Since the late 1970's, scammers have targetted businesses across the United States with a small and simple, but effective swindle -- call and ask for the serial numbers of a copier/fax machine in the building. The scam artist then has a pallette of copier paper delivered -- usually low-grade -- along with an invoice for an astronomical sum.
The culprit is counting on the office manager paying the invoice without checking with the shipper first, assuming that the order is legitimate. Sometimes, the scammer will even serupticiously find out the name of the person in charge of ordering supplies, and include this name and contact info on the supply invoice.
The FTC has collected numerous complaints about this scam, and has arrested hundreds of people involved in scamming businesses for office supplies. Though the amount is usually less than $1,000, these individuals are preying on small and medium sized companies -- those that can least afford it, especially in these troubled economic times.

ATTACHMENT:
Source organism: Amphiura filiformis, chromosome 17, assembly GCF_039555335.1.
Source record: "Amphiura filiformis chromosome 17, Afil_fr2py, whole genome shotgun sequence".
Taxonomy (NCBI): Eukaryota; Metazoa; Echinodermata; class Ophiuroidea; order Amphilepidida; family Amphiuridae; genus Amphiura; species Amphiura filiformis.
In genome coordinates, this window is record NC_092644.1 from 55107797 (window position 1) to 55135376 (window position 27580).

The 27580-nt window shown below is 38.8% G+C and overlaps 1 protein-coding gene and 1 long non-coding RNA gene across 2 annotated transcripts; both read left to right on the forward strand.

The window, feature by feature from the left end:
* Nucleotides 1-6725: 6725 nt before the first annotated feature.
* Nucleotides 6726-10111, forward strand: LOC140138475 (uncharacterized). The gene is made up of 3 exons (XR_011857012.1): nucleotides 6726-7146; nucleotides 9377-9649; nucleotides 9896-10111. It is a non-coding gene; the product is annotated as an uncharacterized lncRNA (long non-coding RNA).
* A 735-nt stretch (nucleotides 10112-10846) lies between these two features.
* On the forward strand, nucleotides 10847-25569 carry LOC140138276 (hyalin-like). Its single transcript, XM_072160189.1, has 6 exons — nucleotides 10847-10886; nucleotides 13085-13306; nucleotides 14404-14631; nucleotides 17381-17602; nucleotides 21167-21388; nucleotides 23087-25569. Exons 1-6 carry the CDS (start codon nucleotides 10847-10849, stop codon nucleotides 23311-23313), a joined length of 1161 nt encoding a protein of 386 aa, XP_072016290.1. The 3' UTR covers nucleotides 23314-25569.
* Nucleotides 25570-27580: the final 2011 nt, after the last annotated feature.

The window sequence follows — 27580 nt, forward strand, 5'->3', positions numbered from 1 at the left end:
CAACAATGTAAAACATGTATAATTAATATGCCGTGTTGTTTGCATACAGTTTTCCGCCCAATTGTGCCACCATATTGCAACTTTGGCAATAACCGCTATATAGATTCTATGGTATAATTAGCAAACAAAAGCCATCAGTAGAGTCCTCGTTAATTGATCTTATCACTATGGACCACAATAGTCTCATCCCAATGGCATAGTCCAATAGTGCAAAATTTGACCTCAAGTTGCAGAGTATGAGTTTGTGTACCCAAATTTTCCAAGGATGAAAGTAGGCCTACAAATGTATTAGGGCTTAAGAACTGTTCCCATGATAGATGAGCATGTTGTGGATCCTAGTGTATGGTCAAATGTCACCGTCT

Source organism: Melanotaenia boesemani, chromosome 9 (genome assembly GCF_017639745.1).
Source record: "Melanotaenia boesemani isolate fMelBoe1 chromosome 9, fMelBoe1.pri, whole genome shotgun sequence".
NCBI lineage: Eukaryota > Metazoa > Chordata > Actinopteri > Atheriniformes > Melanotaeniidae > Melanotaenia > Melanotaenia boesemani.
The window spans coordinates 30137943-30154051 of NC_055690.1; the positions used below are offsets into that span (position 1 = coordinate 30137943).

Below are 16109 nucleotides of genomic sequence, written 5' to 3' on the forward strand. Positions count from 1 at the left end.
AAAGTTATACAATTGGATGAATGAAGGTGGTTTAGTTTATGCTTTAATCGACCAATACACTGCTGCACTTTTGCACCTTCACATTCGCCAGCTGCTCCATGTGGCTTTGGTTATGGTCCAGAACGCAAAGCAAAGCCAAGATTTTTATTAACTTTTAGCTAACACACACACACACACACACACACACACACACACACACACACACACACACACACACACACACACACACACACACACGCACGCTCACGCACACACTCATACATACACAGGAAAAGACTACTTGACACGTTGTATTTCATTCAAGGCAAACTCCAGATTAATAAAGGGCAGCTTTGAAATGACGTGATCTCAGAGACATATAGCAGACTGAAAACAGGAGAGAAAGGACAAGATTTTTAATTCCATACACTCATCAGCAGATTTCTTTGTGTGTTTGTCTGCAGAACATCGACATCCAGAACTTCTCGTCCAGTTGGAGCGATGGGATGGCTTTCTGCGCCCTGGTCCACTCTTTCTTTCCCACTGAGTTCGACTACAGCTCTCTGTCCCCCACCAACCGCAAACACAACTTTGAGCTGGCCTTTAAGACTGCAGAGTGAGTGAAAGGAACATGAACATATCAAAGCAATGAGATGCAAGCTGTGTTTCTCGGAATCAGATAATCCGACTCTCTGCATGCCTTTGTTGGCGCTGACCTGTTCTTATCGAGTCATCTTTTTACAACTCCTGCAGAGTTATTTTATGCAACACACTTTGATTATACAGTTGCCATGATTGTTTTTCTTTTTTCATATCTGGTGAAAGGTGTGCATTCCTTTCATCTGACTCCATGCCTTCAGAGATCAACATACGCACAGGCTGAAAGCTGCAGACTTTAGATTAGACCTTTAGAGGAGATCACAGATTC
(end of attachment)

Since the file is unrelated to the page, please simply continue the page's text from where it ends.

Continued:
To avoid being scammed, make sure your emplyees know that they should never give out the name of the person in charge of purchasing, even if the person on the line claims to be a survey taker, or from a legitimate office supply vendor (Staples, Office Max, Office Depot).
And if you are taken in -- don't pay the bill. The FTC says businesses are not required to pay for supplies that they have not ordered directly.
Federal Trade Comission:
Better Business Bureau: